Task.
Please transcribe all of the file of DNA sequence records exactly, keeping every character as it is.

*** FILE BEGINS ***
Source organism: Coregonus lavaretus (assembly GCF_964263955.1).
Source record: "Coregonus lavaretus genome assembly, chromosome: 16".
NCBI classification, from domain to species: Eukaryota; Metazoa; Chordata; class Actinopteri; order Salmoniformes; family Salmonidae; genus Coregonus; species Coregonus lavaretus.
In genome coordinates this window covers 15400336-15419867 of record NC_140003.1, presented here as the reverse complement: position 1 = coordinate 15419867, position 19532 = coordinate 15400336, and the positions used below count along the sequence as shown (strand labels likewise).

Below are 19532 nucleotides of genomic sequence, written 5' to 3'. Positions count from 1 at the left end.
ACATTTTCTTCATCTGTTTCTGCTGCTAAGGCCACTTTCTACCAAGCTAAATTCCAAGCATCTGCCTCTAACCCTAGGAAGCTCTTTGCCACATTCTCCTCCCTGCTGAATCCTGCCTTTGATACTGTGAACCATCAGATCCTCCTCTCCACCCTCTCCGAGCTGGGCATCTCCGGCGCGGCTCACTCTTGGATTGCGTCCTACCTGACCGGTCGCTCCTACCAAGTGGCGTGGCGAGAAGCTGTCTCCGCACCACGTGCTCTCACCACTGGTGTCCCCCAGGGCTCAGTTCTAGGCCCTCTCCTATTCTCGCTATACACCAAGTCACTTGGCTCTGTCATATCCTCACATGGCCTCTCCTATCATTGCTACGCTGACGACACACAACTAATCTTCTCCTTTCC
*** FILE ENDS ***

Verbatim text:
Source organism: Coregonus lavaretus (assembly GCF_964263955.1).
Source record: "Coregonus lavaretus genome assembly, chromosome: 16".
NCBI classification, from domain to species: Eukaryota; Metazoa; Chordata; class Actinopteri; order Salmoniformes; family Salmonidae; genus Coregonus; species Coregonus lavaretus.
In genome coordinates this window covers 15400336-15419867 of record NC_140003.1, presented here as the reverse complement: position 1 = coordinate 15419867, position 19532 = coordinate 15400336, and the positions used below count along the sequence as shown (strand labels likewise).

Below are 19532 nucleotides of genomic sequence, written 5' to 3'. Positions count from 1 at the left end.
ACATTTTCTTCATCTGTTTCTGCTGCTAAGGCCACTTTCTACCAAGCTAAATTCCAAGCATCTGCCTCTAACCCTAGGAAGCTCTTTGCCACATTCTCCTCCCTGCTGAATCCTGCCTTTGATACTGTGAACCATCAGATCCTCCTCTCCACCCTCTCCGAGCTGGGCATCTCCGGCGCGGCTCACTCTTGGATTGCGTCCTACCTGACCGGTCGCTCCTACCAAGTGGCGTGGCGAGAAGCTGTCTCCGCACCACGTGCTCTCACCACTGGTGTCCCCCAGGGCTCAGTTCTAGGCCCTCTCCTATTCTCGCTATACACCAAGTCACTTGGCTCTGTCATATCCTCACATGGCCTCTCCTATCATTGCTACGCTGACGACACACAACTAATCTTCTCCTTTCC